WASHINGTON (NEXSTAR) — 911 dispatchers experience some of the same trauma as first responders, but many of them don’t have the same access to trauma resources or training.
Margie Gemende and Kristine Harnes know what it’s like to talk to strangers through life and death situations – both were 911 dispatchers and they say the work takes an emotional toll.
“We’re with those people during that whole traumatic incident,” Harnes explains. “Somebody wanting to commit suicide, you’re on the phone with them trying to talk them out of it. Once the call ends, you have to go on to the next call.”
“Dispatchers should be recognized as first responders,” Gemende said. “We’re having the same traumatic incidents, in a sense, that our first responders on scene are having.”
But while they share first responders trauma, many 911 dispatchers don’t get the mental health or training benefits their counterparts get.
That’s because the United States Office of Management and Budget classifies them as clerical workers.
California Congresswoman Norma Torres, also a former 911 dispatcher, hopes to change that.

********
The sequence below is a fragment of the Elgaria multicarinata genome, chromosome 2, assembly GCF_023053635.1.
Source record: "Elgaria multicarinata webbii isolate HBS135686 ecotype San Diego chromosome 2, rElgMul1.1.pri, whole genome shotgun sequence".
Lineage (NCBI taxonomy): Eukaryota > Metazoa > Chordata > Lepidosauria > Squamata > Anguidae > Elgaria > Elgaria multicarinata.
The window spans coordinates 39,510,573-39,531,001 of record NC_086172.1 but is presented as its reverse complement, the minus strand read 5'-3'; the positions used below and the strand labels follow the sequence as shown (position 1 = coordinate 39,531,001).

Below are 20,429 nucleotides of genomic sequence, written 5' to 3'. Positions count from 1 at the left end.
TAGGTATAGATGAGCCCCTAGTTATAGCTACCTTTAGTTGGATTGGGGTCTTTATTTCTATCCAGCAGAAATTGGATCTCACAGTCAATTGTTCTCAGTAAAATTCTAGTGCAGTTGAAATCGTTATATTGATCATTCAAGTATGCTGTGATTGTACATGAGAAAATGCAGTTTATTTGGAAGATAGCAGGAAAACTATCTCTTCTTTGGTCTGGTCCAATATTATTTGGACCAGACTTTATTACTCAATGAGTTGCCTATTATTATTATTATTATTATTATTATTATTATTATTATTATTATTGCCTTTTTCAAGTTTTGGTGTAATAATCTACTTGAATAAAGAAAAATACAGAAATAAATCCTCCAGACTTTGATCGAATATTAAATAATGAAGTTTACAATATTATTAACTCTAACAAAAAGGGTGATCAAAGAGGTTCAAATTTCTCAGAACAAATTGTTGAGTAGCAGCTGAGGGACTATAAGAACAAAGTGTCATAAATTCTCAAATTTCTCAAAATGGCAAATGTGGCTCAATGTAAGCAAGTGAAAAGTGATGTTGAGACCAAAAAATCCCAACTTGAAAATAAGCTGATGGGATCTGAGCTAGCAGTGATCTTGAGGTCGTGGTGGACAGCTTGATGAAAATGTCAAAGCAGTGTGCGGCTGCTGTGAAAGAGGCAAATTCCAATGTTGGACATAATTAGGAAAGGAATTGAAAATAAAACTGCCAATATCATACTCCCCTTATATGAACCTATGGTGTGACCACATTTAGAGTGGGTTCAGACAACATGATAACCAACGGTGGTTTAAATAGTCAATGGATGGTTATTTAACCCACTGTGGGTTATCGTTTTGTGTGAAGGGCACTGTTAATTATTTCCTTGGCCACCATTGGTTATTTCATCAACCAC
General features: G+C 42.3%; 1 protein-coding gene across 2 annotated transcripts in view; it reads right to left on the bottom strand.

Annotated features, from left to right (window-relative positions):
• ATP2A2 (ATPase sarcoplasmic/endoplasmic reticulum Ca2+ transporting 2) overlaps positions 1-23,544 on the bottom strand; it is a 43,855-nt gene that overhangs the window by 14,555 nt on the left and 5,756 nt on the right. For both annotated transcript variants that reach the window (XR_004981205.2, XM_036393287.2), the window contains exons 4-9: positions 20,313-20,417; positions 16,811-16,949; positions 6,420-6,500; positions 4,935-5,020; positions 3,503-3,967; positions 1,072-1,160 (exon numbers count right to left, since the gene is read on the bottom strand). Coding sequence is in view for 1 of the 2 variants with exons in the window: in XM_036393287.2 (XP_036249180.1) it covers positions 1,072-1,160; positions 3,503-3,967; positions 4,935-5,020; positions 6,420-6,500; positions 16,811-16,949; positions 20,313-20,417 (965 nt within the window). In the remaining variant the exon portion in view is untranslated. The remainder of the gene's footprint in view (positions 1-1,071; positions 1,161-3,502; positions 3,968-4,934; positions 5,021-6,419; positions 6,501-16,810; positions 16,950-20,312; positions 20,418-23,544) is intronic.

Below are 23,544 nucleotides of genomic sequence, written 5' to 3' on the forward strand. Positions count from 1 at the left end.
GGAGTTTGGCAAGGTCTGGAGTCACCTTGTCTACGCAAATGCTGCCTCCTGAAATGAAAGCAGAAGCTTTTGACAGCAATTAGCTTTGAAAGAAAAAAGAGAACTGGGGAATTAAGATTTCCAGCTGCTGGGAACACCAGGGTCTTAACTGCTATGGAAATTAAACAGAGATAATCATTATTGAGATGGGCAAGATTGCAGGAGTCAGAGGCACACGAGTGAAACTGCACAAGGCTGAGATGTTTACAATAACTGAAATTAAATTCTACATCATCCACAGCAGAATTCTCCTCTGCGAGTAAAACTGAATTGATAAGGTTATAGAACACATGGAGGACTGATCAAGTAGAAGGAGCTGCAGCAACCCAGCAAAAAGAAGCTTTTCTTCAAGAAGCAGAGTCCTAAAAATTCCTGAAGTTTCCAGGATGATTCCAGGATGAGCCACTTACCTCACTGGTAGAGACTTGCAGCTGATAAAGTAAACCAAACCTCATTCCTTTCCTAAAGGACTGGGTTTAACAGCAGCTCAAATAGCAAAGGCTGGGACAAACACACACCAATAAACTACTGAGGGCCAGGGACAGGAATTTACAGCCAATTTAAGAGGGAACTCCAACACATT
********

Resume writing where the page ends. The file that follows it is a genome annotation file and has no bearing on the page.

“You may answer the phone and the only thing you hear is a gunshot,” Rep. Torres, D-Calif., explains.
Torres authored a bill to reclassify 911 dispatcher jobs as “Protective Service Occupations.”
She says the designation encourages departments to give dispatchers the same training and trauma support officers get.
“When I call 911, when you call 911…you and I both want the best qualified person to answer our call,” Rep. Torres said.
She says her bill also encourages municipalities to address excessive overtime and understaffing.
“You’re the virtual hand the person, the victim needs to hold while they’re waiting for officers to arrive,” Harnes explains.
For Harnes and Gemende, it’s recognition that their life saving work has real value.